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Bruce Friedrich, co-founder of the Good Food Institute, a nonprofit that promotes plant-based meat, sees Big Meat’s movement in this direction inevitable, calling attention to the fact that JBS, Tyson Foods, Cargill and Smithfield — the four biggest meat companies in the world — all see the huge promise of making meat from plants, and Tyson and Cargill have both invested in cultivated meat companies.

“If the U.S. doesn’t support making meat from plants and cultivating it from cells, we’re going to see China do to the U.S. on meat what it did with lithium-ion batteries and solar panels, where China has dominated, leaving the U.S. behind,” he said. A bad diet is the No. 1 cause of poor health, and accusations have increasingly been leveled at red meat, with studies associating increases in red meat consumption with mortality in American men and women.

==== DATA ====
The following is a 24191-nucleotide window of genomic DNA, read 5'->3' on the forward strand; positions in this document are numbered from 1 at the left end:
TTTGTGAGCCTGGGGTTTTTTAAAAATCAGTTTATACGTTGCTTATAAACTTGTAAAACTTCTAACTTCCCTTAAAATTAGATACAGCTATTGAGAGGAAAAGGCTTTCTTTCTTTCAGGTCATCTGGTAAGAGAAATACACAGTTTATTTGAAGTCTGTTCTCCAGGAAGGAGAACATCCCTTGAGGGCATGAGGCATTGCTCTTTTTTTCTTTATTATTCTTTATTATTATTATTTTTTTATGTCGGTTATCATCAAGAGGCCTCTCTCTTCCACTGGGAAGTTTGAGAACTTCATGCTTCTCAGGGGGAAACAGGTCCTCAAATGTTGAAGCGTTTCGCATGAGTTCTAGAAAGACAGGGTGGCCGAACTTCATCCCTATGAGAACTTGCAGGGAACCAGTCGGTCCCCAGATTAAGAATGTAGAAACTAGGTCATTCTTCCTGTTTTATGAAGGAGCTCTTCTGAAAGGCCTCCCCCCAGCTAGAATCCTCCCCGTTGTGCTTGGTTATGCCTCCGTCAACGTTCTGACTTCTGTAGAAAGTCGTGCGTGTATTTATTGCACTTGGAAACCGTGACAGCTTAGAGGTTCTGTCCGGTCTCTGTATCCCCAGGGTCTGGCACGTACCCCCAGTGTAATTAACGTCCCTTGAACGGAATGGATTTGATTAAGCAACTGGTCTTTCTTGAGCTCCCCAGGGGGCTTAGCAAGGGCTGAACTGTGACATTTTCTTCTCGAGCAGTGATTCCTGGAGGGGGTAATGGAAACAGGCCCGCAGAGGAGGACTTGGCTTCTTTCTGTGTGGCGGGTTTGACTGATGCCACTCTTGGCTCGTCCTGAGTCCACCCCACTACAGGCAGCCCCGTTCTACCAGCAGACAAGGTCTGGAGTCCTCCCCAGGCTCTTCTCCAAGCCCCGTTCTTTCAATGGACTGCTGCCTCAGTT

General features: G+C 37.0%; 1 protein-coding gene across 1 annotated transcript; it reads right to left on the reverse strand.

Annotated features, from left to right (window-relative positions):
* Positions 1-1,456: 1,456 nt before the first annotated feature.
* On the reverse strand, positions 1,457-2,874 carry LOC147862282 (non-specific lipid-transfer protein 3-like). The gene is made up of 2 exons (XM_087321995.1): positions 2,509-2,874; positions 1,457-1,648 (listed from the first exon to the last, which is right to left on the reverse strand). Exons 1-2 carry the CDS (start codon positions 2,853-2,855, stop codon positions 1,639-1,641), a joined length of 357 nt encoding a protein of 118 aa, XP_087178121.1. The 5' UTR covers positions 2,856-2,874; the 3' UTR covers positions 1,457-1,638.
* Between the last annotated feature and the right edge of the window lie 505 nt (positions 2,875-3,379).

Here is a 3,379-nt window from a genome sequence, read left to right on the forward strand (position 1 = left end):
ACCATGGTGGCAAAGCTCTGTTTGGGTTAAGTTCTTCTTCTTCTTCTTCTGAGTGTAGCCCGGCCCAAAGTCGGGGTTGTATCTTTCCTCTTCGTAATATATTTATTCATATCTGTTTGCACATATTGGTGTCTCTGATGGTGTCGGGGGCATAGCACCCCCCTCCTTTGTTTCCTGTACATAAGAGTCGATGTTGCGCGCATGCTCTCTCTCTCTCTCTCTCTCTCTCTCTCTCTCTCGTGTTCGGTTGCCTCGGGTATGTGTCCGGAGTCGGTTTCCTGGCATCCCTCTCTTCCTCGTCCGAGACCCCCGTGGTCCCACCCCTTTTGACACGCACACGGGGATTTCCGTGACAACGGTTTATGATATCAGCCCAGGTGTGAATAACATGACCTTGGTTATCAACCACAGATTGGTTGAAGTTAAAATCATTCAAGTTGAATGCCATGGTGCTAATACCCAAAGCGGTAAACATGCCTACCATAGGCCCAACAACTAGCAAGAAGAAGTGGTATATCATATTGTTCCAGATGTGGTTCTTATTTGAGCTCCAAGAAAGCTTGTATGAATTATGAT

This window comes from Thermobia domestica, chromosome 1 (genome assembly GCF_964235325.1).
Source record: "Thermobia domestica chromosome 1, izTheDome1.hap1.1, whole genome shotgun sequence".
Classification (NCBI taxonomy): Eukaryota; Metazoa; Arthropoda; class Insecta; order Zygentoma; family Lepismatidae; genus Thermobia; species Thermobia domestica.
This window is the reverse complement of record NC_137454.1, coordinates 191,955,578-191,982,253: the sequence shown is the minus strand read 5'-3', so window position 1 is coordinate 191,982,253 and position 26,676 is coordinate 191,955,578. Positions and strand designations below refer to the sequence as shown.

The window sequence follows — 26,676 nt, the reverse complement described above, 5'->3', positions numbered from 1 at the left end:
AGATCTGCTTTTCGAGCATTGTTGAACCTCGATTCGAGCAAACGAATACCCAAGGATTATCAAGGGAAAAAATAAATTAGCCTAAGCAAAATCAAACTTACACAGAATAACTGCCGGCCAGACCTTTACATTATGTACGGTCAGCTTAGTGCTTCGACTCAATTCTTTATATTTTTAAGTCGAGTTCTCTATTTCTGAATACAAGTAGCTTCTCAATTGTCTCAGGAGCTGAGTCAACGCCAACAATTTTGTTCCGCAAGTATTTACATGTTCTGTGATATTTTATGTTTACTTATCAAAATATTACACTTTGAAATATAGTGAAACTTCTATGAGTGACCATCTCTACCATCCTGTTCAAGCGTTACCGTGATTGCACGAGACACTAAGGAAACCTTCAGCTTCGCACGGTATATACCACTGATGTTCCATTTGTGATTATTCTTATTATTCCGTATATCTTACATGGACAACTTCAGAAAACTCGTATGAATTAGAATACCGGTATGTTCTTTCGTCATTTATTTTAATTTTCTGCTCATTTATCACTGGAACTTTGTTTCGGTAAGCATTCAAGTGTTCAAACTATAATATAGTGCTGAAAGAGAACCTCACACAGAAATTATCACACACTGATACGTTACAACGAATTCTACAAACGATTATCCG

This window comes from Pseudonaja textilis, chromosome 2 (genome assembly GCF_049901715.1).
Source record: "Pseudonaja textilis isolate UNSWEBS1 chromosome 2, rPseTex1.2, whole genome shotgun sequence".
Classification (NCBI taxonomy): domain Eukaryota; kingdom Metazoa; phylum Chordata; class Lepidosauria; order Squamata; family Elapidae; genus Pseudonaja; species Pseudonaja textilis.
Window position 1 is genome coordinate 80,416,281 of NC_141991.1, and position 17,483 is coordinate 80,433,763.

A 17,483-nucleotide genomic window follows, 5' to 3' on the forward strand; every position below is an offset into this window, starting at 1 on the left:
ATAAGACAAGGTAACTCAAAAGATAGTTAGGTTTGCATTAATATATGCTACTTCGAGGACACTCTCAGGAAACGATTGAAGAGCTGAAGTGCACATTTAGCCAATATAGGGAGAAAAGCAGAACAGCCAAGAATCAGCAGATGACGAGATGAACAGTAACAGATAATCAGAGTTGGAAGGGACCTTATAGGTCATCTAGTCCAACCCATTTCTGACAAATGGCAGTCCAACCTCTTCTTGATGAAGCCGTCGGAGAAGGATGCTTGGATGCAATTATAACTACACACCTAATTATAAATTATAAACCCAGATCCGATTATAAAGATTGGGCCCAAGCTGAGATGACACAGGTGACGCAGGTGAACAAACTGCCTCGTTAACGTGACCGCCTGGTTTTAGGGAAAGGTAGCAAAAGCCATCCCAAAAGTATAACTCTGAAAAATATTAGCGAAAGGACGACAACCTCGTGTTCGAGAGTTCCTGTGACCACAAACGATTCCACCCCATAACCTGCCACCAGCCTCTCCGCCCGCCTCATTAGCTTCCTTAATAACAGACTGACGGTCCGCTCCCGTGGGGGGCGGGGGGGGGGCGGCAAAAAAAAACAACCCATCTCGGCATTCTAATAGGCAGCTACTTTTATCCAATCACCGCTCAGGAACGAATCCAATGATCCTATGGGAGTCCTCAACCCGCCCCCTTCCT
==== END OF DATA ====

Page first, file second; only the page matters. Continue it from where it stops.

Political hand-wringing over food is nothing new.

Former president Donald Trump made a point of elevating his own unhealthy eating habits to be the stuff of real Americans, while consigning healthy eating to being a preoccupation of effete elites.

Individual foods have always been politicized — Ronald Reagan catapulted jelly beans to new heights while George H.W. Bush befouled broccoli’s honor and Barack Obama found himself in the great Dijon mustard kerfuffle of 2009 — yet Biden has said nothing about eschewing beef or even how Americans’ food consumption might change in efforts to reduce greenhouse gas emissions.

From ranch to kitchen table